Now today, I threw on a jacket because it was orientation and I met family members and you were coming to do pictures. Had that not been happening, today would’ve been one of those days where I give myself permission over the summer to wear a very baggy, short sleeve button down. I must have 20 of these hanging in my closet. They’re the only short sleeve shirts I wear. They’re cut straight at the bottom. I can wear them at work and not at work and be comfortable. They can still be appropriate [either way].

Carter-David: Okay. Well, with that in mind, because I’m thinking about your short sleeve shirts that you like, I want you to think a little bit about this: So, you’ve been through the administrative ranks. You’ve seen people who are in different roles as women and men and they are asked to present different ways. I asked Tricia Lin some of these questions, her being a feminist and director of our Women and Gender Studies program here. I’m thinking about Michelle Obama and the pushback she got from showing her arms as the First Lady. And then you saying, well, you might wear the short sleeve shirt if you want a more casual day.

Not being a woman, could you think about how your role might be different in terms of how you might present yourself if you were a woman—in terms of what you’ve seen in regard to people at the highest level of administration and higher education and presentation? I know the former president. Do you remember her? She always had a suit on.

Steve: She did.

Carter-David: Always. She always had a skirt suit and it was always past her knees and I suppose if you’re a college president you have to do certain kinds of things in terms of dress, but I also think about women in those kinds of positions. I was just wondering if you had any take on gender in terms of higher administration and education and higher education and dress?

President Joe: I think it depends. Again, I have seen and been mentored by some amazing women who have served at the presidential level who will certainly be wearing business attire. But I’m like, “You may as well be wearing Chanel because it’s not just about the actual clothes themselves, but it’s how they fit, and the accessories. It’s like when a man dresses up, does he have a little color here, a little color here? And I think those things tend to distinguish who’s the more conservative, who’s a little bit less conservative, who’s more of a risk taker. If you’re wearing the blues and the grays below the knee with a basic black shoe-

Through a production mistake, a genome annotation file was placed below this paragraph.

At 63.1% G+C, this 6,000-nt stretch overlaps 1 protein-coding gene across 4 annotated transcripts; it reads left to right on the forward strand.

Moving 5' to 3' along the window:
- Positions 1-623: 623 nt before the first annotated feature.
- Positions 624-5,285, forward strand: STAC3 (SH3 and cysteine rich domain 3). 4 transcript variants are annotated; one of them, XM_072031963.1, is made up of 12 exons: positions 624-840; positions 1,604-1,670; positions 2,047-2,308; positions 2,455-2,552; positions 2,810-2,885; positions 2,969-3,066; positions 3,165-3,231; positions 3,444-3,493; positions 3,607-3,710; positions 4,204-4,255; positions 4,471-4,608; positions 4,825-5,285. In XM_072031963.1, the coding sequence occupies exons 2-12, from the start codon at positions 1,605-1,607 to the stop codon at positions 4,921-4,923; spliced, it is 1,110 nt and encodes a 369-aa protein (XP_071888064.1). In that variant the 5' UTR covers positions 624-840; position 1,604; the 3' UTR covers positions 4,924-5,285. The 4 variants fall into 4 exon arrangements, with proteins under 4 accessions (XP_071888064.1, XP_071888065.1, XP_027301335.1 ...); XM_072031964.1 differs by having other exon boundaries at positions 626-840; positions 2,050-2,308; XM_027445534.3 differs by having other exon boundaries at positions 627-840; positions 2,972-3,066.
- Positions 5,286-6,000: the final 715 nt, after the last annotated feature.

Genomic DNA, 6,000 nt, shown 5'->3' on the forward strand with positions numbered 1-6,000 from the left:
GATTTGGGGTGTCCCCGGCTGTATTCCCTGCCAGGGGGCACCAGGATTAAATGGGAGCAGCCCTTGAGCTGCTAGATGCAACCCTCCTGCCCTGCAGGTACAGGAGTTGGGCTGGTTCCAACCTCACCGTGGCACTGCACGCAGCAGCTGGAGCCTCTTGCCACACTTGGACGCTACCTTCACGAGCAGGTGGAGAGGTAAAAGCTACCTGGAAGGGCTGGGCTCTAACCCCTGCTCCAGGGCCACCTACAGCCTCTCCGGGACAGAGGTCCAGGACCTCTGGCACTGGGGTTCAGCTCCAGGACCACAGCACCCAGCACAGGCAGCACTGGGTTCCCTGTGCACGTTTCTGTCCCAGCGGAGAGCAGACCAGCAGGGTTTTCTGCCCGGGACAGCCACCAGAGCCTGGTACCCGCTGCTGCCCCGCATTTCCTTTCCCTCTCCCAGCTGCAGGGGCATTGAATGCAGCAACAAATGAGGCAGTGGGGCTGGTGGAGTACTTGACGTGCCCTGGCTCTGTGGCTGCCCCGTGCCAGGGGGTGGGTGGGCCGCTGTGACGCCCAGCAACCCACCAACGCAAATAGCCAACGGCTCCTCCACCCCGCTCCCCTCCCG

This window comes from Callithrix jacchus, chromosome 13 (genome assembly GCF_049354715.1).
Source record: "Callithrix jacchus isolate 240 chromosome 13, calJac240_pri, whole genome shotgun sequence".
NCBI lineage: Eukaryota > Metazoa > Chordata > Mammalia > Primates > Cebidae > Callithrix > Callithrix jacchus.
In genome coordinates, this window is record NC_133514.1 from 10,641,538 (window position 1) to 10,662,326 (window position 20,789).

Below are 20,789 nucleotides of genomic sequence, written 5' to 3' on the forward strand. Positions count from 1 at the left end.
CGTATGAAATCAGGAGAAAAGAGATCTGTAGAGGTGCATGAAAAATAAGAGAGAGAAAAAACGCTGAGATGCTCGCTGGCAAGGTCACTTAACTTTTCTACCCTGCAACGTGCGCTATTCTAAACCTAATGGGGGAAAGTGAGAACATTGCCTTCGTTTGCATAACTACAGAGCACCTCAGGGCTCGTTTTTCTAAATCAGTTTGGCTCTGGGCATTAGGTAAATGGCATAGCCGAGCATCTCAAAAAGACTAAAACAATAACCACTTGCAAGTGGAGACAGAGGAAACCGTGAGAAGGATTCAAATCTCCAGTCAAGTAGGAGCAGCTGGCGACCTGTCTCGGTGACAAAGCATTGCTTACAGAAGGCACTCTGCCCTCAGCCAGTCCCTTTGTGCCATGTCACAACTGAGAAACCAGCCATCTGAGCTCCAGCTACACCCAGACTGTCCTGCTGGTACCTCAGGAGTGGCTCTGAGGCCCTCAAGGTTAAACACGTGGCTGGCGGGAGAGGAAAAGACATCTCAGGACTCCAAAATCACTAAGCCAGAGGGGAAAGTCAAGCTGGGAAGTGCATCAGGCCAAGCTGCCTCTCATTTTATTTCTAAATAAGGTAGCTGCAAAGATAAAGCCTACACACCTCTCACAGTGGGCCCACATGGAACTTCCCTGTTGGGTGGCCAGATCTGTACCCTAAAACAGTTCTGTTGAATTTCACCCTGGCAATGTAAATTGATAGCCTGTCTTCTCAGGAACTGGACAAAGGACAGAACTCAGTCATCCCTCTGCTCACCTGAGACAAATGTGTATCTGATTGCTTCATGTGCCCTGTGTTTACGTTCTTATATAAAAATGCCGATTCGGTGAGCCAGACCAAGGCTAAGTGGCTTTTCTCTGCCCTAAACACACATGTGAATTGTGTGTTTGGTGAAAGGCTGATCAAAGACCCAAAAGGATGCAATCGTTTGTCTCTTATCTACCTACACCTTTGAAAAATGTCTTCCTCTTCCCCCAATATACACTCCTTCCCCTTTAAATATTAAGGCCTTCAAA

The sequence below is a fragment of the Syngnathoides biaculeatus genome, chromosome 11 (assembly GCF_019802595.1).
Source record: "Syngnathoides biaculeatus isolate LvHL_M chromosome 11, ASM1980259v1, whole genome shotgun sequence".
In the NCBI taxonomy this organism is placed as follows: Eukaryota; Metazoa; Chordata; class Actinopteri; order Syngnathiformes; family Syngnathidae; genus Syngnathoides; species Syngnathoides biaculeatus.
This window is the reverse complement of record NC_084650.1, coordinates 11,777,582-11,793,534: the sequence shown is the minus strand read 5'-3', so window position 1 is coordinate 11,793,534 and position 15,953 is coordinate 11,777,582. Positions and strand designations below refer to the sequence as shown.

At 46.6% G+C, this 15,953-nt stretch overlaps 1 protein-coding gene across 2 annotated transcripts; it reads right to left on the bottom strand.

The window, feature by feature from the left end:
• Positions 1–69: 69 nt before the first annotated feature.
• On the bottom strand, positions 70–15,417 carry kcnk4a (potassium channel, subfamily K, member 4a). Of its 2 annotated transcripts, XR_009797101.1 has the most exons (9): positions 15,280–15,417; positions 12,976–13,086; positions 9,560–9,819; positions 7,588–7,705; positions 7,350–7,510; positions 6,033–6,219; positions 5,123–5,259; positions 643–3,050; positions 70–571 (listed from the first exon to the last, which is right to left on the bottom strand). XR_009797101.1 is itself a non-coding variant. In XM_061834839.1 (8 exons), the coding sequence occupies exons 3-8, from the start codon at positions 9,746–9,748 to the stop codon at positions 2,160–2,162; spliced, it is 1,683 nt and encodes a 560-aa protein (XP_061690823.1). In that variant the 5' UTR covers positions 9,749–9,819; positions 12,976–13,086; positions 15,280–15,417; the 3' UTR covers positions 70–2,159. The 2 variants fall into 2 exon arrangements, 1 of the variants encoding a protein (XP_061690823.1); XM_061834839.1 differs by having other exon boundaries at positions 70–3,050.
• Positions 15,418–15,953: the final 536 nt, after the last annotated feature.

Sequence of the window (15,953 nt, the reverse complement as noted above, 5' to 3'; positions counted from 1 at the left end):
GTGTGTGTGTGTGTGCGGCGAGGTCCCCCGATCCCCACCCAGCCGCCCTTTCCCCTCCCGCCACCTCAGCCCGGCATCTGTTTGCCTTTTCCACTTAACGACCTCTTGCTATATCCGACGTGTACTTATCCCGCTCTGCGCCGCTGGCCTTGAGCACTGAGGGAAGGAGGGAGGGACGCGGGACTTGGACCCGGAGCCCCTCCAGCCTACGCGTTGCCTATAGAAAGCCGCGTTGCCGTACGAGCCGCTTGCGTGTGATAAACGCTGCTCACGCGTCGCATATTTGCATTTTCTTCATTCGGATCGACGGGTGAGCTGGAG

Carter-David: A “sensible shoe”…

President Joe: I’m going to wear a pop of color. I’m going to wear a heel. And I’m going to have on the following jewelry or whatever. I think those things can distinguish you. In some ways. Like I said, when I wear a suit I tend to always wear a pop of color. In the shirt and the tie. I don’t own a single white shirt. Not one. In terms of a dress shirt, I do not own a traditional white dress shirt. In fact, with the exception of blue, I don’t think I have any dress shirts that don’t have a pattern.

“I don’t own a single white shirt. In fact, with the exception of blue, I don’t think I have any dress shirts that don’t have a pattern.”

I do think that gender plays into this quite a bit.

How you are addressed, how you are perceived. And I’ve seen it. I’ve seen it at the highest levels. It’s a double-edged sword depending on the institution. If you dress a certain way that is, if you’ll excuse the expression, a bit “frumpy” for some individuals, that actually reinforces the academic college president role.

Carter-David: Oh yes. Yes. And even academic roles amongst the professors. It’s like, in order to be taken seriously, you can’t look like you put too much energy into your dress.

President Joe: But it depends on the institution you’re president of. If you’re Teresa Sullivan at the University of Virginia, okay? You are going to look very conservative. But if you’re Judith Genshaft at the University of Southern Florida, it’s a very different look. But those institutions are very different. So, I think it depends.